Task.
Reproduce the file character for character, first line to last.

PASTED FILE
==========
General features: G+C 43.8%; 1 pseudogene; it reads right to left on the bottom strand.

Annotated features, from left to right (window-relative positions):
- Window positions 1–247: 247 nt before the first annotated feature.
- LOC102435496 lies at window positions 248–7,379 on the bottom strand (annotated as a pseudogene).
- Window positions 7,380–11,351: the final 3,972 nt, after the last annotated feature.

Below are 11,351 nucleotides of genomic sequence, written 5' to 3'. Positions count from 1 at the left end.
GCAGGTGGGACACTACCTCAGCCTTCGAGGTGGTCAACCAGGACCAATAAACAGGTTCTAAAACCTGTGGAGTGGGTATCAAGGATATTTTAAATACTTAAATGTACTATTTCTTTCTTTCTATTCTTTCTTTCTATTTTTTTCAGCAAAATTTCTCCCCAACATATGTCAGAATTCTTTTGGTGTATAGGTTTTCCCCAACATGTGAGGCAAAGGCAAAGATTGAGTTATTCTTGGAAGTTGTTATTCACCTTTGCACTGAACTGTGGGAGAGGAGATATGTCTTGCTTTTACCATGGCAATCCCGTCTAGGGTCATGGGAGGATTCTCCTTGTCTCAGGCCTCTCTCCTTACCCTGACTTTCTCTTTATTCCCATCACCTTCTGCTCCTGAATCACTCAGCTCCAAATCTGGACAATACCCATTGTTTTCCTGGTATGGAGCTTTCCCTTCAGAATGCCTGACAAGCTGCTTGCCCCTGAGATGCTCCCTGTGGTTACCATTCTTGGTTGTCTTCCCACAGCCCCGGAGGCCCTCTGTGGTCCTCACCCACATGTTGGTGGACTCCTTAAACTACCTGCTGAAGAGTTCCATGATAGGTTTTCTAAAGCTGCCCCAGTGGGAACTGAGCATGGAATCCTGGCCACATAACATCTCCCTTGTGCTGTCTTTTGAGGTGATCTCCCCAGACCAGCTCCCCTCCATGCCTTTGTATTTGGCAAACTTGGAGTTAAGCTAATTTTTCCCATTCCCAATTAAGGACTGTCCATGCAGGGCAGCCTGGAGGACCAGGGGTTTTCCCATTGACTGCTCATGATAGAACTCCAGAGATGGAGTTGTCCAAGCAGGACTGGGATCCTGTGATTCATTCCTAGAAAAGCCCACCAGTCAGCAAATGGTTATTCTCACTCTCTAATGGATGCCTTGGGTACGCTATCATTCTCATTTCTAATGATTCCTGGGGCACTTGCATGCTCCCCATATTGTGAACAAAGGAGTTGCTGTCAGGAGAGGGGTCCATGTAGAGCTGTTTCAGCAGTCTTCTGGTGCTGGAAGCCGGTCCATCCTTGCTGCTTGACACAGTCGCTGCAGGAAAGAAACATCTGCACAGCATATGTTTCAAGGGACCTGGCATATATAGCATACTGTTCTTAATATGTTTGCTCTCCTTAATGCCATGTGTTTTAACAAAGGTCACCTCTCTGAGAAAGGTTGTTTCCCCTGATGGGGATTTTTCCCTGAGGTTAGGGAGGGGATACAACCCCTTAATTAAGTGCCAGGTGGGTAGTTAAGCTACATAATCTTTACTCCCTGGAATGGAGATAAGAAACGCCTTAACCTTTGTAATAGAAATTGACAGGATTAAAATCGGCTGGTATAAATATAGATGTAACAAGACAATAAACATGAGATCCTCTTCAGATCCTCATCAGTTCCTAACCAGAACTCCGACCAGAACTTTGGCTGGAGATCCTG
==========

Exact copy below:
General features: G+C 43.8%; 1 pseudogene; it reads right to left on the bottom strand.

Annotated features, from left to right (window-relative positions):
- Window positions 1–247: 247 nt before the first annotated feature.
- LOC102435496 lies at window positions 248–7,379 on the bottom strand (annotated as a pseudogene).
- Window positions 7,380–11,351: the final 3,972 nt, after the last annotated feature.

Below are 11,351 nucleotides of genomic sequence, written 5' to 3'. Positions count from 1 at the left end.
GCAGGTGGGACACTACCTCAGCCTTCGAGGTGGTCAACCAGGACCAATAAACAGGTTCTAAAACCTGTGGAGTGGGTATCAAGGATATTTTAAATACTTAAATGTACTATTTCTTTCTTTCTATTCTTTCTTTCTATTTTTTTCAGCAAAATTTCTCCCCAACATATGTCAGAATTCTTTTGGTGTATAGGTTTTCCCCAACATGTGAGGCAAAGGCAAAGATTGAGTTATTCTTGGAAGTTGTTATTCACCTTTGCACTGAACTGTGGGAGAGGAGATATGTCTTGCTTTTACCATGGCAATCCCGTCTAGGGTCATGGGAGGATTCTCCTTGTCTCAGGCCTCTCTCCTTACCCTGACTTTCTCTTTATTCCCATCACCTTCTGCTCCTGAATCACTCAGCTCCAAATCTGGACAATACCCATTGTTTTCCTGGTATGGAGCTTTCCCTTCAGAATGCCTGACAAGCTGCTTGCCCCTGAGATGCTCCCTGTGGTTACCATTCTTGGTTGTCTTCCCACAGCCCCGGAGGCCCTCTGTGGTCCTCACCCACATGTTGGTGGACTCCTTAAACTACCTGCTGAAGAGTTCCATGATAGGTTTTCTAAAGCTGCCCCAGTGGGAACTGAGCATGGAATCCTGGCCACATAACATCTCCCTTGTGCTGTCTTTTGAGGTGATCTCCCCAGACCAGCTCCCCTCCATGCCTTTGTATTTGGCAAACTTGGAGTTAAGCTAATTTTTCCCATTCCCAATTAAGGACTGTCCATGCAGGGCAGCCTGGAGGACCAGGGGTTTTCCCATTGACTGCTCATGATAGAACTCCAGAGATGGAGTTGTCCAAGCAGGACTGGGATCCTGTGATTCATTCCTAGAAAAGCCCACCAGTCAGCAAATGGTTATTCTCACTCTCTAATGGATGCCTTGGGTACGCTATCATTCTCATTTCTAATGATTCCTGGGGCACTTGCATGCTCCCCATATTGTGAACAAAGGAGTTGCTGTCAGGAGAGGGGTCCATGTAGAGCTGTTTCAGCAGTCTTCTGGTGCTGGAAGCCGGTCCATCCTTGCTGCTTGACACAGTCGCTGCAGGAAAGAAACATCTGCACAGCATATGTTTCAAGGGACCTGGCATATATAGCATACTGTTCTTAATATGTTTGCTCTCCTTAATGCCATGTGTTTTAACAAAGGTCACCTCTCTGAGAAAGGTTGTTTCCCCTGATGGGGATTTTTCCCTGAGGTTAGGGAGGGGATACAACCCCTTAATTAAGTGCCAGGTGGGTAGTTAAGCTACATAATCTTTACTCCCTGGAATGGAGATAAGAAACGCCTTAACCTTTGTAATAGAAATTGACAGGATTAAAATCGGCTGGTATAAATATAGATGTAACAAGACAATAAACATGAGATCCTCTTCAGATCCTCATCAGTTCCTAACCAGAACTCCGACCAGAACTTTGGCTGGAGATCCTG